NASA will be making history again, soon.
Sometime this spring, if all goes as planned, a SpaceX Falcon 9 rocket will carry the Transiting Exoplanet Survey Satellite (TESS) into space. Once in “high-Earth” orbit, the satellite’s instruments will scan the entire sky, hoping to find small planets outside our solar system. The main targets are potentially habitable worlds that are relatively nearby, within a few hundred light-years.
But the mission’s scientific objectives aren’t the only historic part: TESS also stands out because of the orbital path it will follow around Earth, blazing a course through space that no craft has ever flown. Thanks to the orbit’s elongated elliptical shape, says TESS principal investigator George Ricker of MIT, “we can stay away from Earth during observations and get close to Earth to transmit our data, once every 13 or so days.”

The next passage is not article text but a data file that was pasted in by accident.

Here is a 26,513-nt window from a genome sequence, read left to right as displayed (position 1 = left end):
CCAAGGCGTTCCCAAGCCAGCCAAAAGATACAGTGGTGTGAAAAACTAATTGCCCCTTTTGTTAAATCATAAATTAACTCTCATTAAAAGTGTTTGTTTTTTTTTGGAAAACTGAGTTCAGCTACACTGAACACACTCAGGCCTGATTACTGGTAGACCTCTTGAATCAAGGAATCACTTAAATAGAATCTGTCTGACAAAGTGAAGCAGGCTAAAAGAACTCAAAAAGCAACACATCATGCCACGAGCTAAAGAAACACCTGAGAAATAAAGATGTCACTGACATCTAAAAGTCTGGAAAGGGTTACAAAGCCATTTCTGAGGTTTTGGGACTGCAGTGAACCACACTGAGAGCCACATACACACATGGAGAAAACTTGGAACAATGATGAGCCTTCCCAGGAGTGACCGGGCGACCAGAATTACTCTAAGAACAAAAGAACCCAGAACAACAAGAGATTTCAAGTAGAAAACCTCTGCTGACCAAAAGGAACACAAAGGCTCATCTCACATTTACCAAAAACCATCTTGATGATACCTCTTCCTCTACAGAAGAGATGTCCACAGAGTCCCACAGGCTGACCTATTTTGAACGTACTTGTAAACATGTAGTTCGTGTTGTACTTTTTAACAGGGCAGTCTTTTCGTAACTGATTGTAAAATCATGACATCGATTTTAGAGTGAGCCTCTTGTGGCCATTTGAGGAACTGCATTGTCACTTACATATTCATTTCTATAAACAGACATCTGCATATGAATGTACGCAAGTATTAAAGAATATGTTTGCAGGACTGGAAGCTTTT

These and other orbital attributes will get TESS exactly where it needs to be — with relatively little expenditure of energy and money. That has caught the attention of scientists planning future space missions. It’s a unique orbit that, if not groundbreaking, is certainly “spacebreaking.”